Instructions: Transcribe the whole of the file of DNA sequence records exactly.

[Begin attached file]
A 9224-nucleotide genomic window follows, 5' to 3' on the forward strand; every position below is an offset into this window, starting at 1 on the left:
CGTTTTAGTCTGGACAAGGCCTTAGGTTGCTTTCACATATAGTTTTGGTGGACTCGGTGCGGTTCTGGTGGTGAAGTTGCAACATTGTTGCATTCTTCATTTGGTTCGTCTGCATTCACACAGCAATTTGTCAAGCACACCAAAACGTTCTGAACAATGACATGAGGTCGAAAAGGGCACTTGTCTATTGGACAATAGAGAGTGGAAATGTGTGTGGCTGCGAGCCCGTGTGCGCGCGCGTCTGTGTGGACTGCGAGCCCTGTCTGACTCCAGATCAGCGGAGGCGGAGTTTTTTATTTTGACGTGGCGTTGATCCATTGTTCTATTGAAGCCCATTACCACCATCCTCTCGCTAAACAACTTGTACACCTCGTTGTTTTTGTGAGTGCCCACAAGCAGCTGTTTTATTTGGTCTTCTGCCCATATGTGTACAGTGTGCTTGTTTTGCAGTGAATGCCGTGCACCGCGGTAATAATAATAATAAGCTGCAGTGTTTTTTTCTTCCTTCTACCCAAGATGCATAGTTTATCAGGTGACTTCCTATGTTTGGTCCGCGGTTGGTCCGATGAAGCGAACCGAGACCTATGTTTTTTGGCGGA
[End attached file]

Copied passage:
A 9224-nucleotide genomic window follows, 5' to 3' on the forward strand; every position below is an offset into this window, starting at 1 on the left:
CGTTTTAGTCTGGACAAGGCCTTAGGTTGCTTTCACATATAGTTTTGGTGGACTCGGTGCGGTTCTGGTGGTGAAGTTGCAACATTGTTGCATTCTTCATTTGGTTCGTCTGCATTCACACAGCAATTTGTCAAGCACACCAAAACGTTCTGAACAATGACATGAGGTCGAAAAGGGCACTTGTCTATTGGACAATAGAGAGTGGAAATGTGTGTGGCTGCGAGCCCGTGTGCGCGCGCGTCTGTGTGGACTGCGAGCCCTGTCTGACTCCAGATCAGCGGAGGCGGAGTTTTTTATTTTGACGTGGCGTTGATCCATTGTTCTATTGAAGCCCATTACCACCATCCTCTCGCTAAACAACTTGTACACCTCGTTGTTTTTGTGAGTGCCCACAAGCAGCTGTTTTATTTGGTCTTCTGCCCATATGTGTACAGTGTGCTTGTTTTGCAGTGAATGCCGTGCACCGCGGTAATAATAATAATAAGCTGCAGTGTTTTTTTCTTCCTTCTACCCAAGATGCATAGTTTATCAGGTGACTTCCTATGTTTGGTCCGCGGTTGGTCCGATGAAGCGAACCGAGACCTATGTTTTTTGGCGGA